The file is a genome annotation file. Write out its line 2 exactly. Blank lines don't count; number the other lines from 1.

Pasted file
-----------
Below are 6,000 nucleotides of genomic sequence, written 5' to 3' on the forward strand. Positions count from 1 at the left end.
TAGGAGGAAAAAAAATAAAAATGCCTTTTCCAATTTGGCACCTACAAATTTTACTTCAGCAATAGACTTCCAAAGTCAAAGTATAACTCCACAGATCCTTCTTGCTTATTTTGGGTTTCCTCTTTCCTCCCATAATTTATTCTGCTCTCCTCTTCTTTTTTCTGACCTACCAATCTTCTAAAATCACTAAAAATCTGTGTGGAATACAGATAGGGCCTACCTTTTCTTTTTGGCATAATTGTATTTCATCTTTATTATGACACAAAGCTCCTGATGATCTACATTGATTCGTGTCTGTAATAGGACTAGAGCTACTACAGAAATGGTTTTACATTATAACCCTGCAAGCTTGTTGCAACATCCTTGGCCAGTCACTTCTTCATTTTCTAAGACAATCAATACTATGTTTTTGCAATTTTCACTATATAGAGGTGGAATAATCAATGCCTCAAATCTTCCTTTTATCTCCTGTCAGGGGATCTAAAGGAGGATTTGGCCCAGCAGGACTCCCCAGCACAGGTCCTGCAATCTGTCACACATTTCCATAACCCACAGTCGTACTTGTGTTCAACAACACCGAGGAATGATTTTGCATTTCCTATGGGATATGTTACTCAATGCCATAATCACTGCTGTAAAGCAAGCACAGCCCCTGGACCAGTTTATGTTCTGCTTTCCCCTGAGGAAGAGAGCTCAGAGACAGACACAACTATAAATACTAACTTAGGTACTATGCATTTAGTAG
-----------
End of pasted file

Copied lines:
TAGGAGGAAAAAAAATAAAAATGCCTTTTCCAATTTGGCACCTACAAATTTTACTTCAGCAATAGACTTCCAAAGTCAAAGTATAACTCCACAGATCCTTCTTGCTTATTTTGGGTTTCCTCTTTCCTCCCATAATTTATTCTGCTCTCCTCTTCTTTTTTCTGACCTACCAATCTTCTAAAATCACTAAAAATCTGTGTGGAATACAGATAGGGCCTACCTTTTCTTTTTGGCATAATTGTATTTCATCTTTATTATGACACAAAGCTCCTGATGATCTACATTGATTCGTGTCTGTAATAGGACTAGAGCTACTACAGAAATGGTTTTACATTATAACCCTGCAAGCTTGTTGCAACATCCTTGGCCAGTCACTTCTTCATTTTCTAAGACAATCAATACTATGTTTTTGCAATTTTCACTATATAGAGGTGGAATAATCAATGCCTCAAATCTTCCTTTTATCTCCTGTCAGGGGATCTAAAGGAGGATTTGGCCCAGCAGGACTCCCCAGCACAGGTCCTGCAATCTGTCACACATTTCCATAACCCACAGTCGTACTTGTGTTCAACAACACCGAGGAATGATTTTGCATTTCCTATGGGATATGTTACTCAATGCCATAATCACTGCTGTAAAGCAAGCACAGCCCCTGGACCAGTTTATGTTCTGCTTTCCCCTGAGGAAGAGAGCTCAGAGACAGACACAACTATAAATACTAACTTAGGTACTATGCATTTAGTAG